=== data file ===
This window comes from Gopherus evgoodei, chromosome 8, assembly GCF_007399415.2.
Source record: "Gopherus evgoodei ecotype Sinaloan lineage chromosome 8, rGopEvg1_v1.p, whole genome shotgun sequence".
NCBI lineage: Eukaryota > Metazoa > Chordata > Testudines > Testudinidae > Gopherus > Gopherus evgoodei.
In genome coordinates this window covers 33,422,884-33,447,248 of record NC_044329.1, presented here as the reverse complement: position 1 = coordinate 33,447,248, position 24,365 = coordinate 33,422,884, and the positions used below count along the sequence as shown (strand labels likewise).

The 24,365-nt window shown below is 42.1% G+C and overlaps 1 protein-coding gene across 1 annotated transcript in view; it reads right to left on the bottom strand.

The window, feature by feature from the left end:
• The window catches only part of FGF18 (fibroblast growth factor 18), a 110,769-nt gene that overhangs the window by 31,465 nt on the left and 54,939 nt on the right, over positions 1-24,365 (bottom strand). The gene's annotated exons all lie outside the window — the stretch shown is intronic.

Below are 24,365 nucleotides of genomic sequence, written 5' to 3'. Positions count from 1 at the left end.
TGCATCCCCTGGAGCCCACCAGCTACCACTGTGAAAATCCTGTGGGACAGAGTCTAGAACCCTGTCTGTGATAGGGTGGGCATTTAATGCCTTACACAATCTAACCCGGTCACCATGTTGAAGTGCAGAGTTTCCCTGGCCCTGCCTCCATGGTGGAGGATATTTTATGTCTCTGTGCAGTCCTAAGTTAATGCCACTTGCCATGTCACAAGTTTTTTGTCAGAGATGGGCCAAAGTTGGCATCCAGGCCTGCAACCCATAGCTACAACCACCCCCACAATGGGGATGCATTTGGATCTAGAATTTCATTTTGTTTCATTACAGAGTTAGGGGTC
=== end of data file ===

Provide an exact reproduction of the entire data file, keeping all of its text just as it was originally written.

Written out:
This window comes from Gopherus evgoodei, chromosome 8, assembly GCF_007399415.2.
Source record: "Gopherus evgoodei ecotype Sinaloan lineage chromosome 8, rGopEvg1_v1.p, whole genome shotgun sequence".
NCBI lineage: Eukaryota > Metazoa > Chordata > Testudines > Testudinidae > Gopherus > Gopherus evgoodei.
In genome coordinates this window covers 33,422,884-33,447,248 of record NC_044329.1, presented here as the reverse complement: position 1 = coordinate 33,447,248, position 24,365 = coordinate 33,422,884, and the positions used below count along the sequence as shown (strand labels likewise).

The 24,365-nt window shown below is 42.1% G+C and overlaps 1 protein-coding gene across 1 annotated transcript in view; it reads right to left on the bottom strand.

The window, feature by feature from the left end:
• The window catches only part of FGF18 (fibroblast growth factor 18), a 110,769-nt gene that overhangs the window by 31,465 nt on the left and 54,939 nt on the right, over positions 1-24,365 (bottom strand). The gene's annotated exons all lie outside the window — the stretch shown is intronic.

Below are 24,365 nucleotides of genomic sequence, written 5' to 3'. Positions count from 1 at the left end.
TGCATCCCCTGGAGCCCACCAGCTACCACTGTGAAAATCCTGTGGGACAGAGTCTAGAACCCTGTCTGTGATAGGGTGGGCATTTAATGCCTTACACAATCTAACCCGGTCACCATGTTGAAGTGCAGAGTTTCCCTGGCCCTGCCTCCATGGTGGAGGATATTTTATGTCTCTGTGCAGTCCTAAGTTAATGCCACTTGCCATGTCACAAGTTTTTTGTCAGAGATGGGCCAAAGTTGGCATCCAGGCCTGCAACCCATAGCTACAACCACCCCCACAATGGGGATGCATTTGGATCTAGAATTTCATTTTGTTTCATTACAGAGTTAGGGGTC